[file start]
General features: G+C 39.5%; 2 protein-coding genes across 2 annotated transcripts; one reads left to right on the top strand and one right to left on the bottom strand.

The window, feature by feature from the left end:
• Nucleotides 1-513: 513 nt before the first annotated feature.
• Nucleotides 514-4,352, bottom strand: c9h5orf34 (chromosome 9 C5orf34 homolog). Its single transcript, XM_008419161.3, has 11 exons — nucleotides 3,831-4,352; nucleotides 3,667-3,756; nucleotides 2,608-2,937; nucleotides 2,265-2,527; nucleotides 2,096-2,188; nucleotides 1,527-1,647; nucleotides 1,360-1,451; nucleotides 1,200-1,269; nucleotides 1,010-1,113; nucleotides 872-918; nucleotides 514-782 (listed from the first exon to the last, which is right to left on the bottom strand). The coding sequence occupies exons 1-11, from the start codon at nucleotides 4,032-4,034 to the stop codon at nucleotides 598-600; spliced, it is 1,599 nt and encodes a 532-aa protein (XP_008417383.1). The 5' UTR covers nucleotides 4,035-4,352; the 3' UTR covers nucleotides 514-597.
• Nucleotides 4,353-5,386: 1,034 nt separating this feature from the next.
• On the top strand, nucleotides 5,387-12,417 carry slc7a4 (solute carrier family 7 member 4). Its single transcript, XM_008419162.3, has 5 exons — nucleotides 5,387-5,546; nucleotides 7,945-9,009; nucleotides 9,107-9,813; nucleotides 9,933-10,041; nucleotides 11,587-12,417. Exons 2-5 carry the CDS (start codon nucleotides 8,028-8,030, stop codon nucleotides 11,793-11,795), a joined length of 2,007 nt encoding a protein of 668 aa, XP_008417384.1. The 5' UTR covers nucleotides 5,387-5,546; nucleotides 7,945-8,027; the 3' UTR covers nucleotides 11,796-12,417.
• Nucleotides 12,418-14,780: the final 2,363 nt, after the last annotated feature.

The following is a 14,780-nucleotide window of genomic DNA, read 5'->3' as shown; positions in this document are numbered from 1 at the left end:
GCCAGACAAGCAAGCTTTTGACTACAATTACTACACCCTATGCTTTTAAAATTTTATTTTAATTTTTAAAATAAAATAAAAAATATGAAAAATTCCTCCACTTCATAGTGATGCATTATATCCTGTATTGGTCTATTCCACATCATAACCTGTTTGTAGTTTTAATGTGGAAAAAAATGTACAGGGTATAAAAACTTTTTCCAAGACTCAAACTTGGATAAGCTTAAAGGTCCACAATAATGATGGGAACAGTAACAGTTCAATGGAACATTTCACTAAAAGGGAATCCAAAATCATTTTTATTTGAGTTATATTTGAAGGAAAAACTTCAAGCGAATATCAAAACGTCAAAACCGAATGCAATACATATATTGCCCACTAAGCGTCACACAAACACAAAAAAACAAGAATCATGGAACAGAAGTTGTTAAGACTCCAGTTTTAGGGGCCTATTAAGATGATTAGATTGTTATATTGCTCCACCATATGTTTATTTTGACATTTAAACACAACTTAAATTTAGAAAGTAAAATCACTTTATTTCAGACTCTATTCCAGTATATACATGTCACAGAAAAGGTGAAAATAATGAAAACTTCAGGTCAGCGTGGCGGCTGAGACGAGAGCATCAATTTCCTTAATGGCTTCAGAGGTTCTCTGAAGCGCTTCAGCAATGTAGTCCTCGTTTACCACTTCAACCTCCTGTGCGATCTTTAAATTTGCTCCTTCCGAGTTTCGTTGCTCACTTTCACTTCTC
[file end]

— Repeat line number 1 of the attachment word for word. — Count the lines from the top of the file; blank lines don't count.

General features: G+C 39.5%; 2 protein-coding genes across 2 annotated transcripts; one reads left to right on the top strand and one right to left on the bottom strand.